“We’re now just getting ready to launch Schenectady and Amsterdam. And hopefully by the end of January we’ll launch Plattsburgh, Syracuse and Burlington, Vt.,” he said.

The more regional businesses that join Local Living In, the more encouraged customers are to use their Buy Local card.

“Rather than having a coupon program only for Saratoga, we say more sales, less hassle,” Klingenberg said. “We want to give consumers the option to use one product — the Buy Local card — instead of having to print out coupons. They can keep the card in their wallet and if they’re traveling, they can still use the card at any participating Buy Local business.”

With the card, customers can capitalize on the business’s Buy Local deals from Broadway to Burlington. Retailers can also update offers whenever they change, like when the stock of items runs out.

“There really isn’t a single other program that operates like this,” Klingenberg said. “There are other directory sites, coupon systems and print media, but what we do is tie them all together.”

Businesses can sign up for two Local Living In membership packages. Businesses that can’t offer giveaways but want to be in the Local Living In directory can choose the $25 monthly option, which includes a basic presence and business listing on the website. The $49 package includes multimedia marketing, social media callouts and email blasts, Klingenberg said.

“It really drives people into your store who otherwise might pass by every day without having a reason to stop in,” Klingenberg said. “We create that reason.”

Customers can sign up for a free Buy Local card at participating businesses or at

Saratoga Springs City School District: Number of Students Who Qualify for Free or Reduced-Cost Lunches has Spiked in Recent Years

Originally Published in the Saratogian: December 10, 2011. Click here to read online.


SARATOGA SPRINGS — The number of students in the Saratoga Springs City School District who qualify for free or reduced-cost lunch programs has spiked in recent years, mirroring a national trend caused by the troubled economy. High unemployment rates and greater financial uncertainty have resulted in lower annual household incomes.

“There has definitely been an increase in how many students are eligible this year,” said Margaret Sullivan, the director of the district’s school lunch program.

Since the 1940s, the federally assisted National School Lunch Program — regulated and administered by the U.S. Department of Agriculture — has been helping to ensure that children from low-income households have a balanced and healthy meal during the school day.

Students in families of four that have a household income of up to $29,055 are eligible for free meals. Children in four-member households earning up to $41,348 annually qualify for reduced-price lunches.

Sullivan, who has worked in the school district for 14 years, said the number of students who qualify for subsidized lunches has risen dramatically in the past few years.

The rising number of students eligible for the discounted lunch program does not affect local school budgets because the federal program reimburses the cost of each meal. In New York, the state goes a step further by covering the difference to offer reduced-price lunches at 25 cents as opposed to the 40-cent rate found in most states. In Saratoga Springs, the regular cost of an elementary school lunch is $2.50.

“There’s no downside to us having more students in the program,” Sullivan explained. “Hopefully, now more students will be eating the meals we’re providing and doing better in the classroom. It benefits all parties.”

Saratoga County remains well-off compared to many other parts of the country. U.S. Census data shows the 2009 median household income in the county was $66,634, compared to the national median household income of $50,221. Census data also shows that 6.3 percent of people in Saratoga County live in poverty, versus 14.3 percent in the United States and 14.2 percent in New York state.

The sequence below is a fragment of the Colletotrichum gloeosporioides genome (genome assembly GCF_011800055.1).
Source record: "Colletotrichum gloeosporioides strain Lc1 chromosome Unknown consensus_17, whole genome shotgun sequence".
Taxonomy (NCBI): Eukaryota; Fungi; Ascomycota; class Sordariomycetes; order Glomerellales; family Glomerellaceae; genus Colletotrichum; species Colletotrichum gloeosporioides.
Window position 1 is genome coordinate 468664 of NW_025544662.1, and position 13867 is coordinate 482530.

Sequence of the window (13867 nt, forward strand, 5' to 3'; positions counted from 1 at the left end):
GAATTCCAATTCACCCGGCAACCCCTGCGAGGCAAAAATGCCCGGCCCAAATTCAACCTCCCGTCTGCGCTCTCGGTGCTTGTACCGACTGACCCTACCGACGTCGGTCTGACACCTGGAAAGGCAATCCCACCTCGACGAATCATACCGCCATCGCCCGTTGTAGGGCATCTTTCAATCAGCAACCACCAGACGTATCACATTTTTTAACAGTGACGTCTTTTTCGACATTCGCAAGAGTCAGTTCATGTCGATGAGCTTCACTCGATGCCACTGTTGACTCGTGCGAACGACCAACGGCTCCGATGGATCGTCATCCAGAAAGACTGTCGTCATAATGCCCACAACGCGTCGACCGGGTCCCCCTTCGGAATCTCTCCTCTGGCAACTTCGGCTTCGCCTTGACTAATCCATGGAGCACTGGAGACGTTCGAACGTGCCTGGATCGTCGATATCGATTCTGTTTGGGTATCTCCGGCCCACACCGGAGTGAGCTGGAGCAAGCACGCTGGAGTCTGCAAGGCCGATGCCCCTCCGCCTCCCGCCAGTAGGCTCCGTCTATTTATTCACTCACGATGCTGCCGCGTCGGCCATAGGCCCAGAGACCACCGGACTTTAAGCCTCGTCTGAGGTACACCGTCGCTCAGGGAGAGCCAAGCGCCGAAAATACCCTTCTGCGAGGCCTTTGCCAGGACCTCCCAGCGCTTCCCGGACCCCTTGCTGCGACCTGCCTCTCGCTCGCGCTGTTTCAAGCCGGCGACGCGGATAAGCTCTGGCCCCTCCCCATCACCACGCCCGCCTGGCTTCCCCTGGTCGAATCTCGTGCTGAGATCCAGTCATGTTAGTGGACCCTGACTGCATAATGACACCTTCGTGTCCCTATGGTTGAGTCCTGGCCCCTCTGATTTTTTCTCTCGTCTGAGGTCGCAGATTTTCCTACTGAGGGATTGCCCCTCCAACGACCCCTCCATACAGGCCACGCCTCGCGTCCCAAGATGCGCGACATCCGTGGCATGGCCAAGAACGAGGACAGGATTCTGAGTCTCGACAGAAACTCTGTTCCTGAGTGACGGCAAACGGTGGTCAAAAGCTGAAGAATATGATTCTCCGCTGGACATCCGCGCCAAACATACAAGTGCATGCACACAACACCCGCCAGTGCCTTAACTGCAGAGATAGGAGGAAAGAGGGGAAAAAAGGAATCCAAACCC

Despite this, the local school district’s free and reduced-cost school lunch program numbers mirror the national trend.

In an analysis of data from the Department of Agriculture, the New York Times recently reported that the number of students receiving free or reduced-cost lunches rose to 21 million during the last academic year, a 17 percent increase from 18 million in the 2006-2007 school year.


At the end of the Saratoga Springs City School District’s 2006-2007 academic year, there were 1,155 students enrolled in the program. By May 2011, 1,347 students qualified — a 16 percent increase over a five-year period.

“I’ve noticed it. We have a lot more kids this year than before,” Greenfield Elementary School Cook Manager Judi Martone said. “The economy is really, really bad, and it shows.”

However, the troubled economy might not be the only reason the number of families participating in the free and reduced-cost lunch program has increased.

“I think part of it may have to do with the fact that the state now allows us to receive information on people whom they call ‘directly certified,’ ” Sullivan said.

Direct certification refers to a process conducted by state and local education agencies to allow children to receive free school meals without a household application, a requirement of the 2004 Child Nutrition and WIC Reauthorization Act, which has been phased in across the country. This is the first year the Saratoga Springs City School District has received the information this way.

“New York state now sends us an electronic file of people who receive particular state benefits such as food stamps, who automatically qualify for the free and reduced-cost lunch program, rather than each family having to send a letter to me,” Sullivan said.

Because the system is still in its trial year, families can still opt to mail in a form, but in the future, direct certification will automatically register children for the school lunch program. Updated information will be sent to the district three times per year.

“It makes it easier on the family. There can be confusion sometimes if they have to send the letter in,” Sullivan said. “It benefits the family and helps us provide benefits to people who should be getting those benefits, but maybe haven’t been in the past.”

Although the fact that more students are now enrolled in the subsidized meal program might represent a growing financial need in the community, it could also have a positive side by providing more children good nutrition they might not have access to otherwise.

“If kids pack a lunch from home, they’re usually getting non-nutritious food because non-nutritious food is cheap. They get Twinkies and other junk,” Martone said while taking homemade corn bread out of the oven at Greenfield Elementary School. “This is the best lunch they can get, and good nutrition is what’s going to help them settle down and learn in the classroom.”